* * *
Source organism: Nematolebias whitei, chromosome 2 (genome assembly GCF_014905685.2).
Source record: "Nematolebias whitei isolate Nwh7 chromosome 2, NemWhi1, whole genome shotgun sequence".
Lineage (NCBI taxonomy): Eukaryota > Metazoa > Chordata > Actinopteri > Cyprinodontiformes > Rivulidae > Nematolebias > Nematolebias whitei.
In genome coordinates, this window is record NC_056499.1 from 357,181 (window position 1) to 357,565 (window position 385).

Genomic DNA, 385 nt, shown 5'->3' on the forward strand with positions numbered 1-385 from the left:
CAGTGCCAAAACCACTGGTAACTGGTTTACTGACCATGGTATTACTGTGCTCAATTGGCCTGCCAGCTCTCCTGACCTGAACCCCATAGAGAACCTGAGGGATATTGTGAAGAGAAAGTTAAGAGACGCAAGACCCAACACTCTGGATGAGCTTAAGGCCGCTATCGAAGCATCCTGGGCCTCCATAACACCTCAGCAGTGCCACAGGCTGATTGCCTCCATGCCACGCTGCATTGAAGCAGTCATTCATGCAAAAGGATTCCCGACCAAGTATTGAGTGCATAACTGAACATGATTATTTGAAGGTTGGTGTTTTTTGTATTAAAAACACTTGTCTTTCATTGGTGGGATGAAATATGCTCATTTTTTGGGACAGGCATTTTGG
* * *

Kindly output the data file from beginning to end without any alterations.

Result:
Source organism: Nematolebias whitei, chromosome 2 (genome assembly GCF_014905685.2).
Source record: "Nematolebias whitei isolate Nwh7 chromosome 2, NemWhi1, whole genome shotgun sequence".
Lineage (NCBI taxonomy): Eukaryota > Metazoa > Chordata > Actinopteri > Cyprinodontiformes > Rivulidae > Nematolebias > Nematolebias whitei.
In genome coordinates, this window is record NC_056499.1 from 357,181 (window position 1) to 357,565 (window position 385).

Genomic DNA, 385 nt, shown 5'->3' on the forward strand with positions numbered 1-385 from the left:
CAGTGCCAAAACCACTGGTAACTGGTTTACTGACCATGGTATTACTGTGCTCAATTGGCCTGCCAGCTCTCCTGACCTGAACCCCATAGAGAACCTGAGGGATATTGTGAAGAGAAAGTTAAGAGACGCAAGACCCAACACTCTGGATGAGCTTAAGGCCGCTATCGAAGCATCCTGGGCCTCCATAACACCTCAGCAGTGCCACAGGCTGATTGCCTCCATGCCACGCTGCATTGAAGCAGTCATTCATGCAAAAGGATTCCCGACCAAGTATTGAGTGCATAACTGAACATGATTATTTGAAGGTTGGTGTTTTTTGTATTAAAAACACTTGTCTTTCATTGGTGGGATGAAATATGCTCATTTTTTGGGACAGGCATTTTGG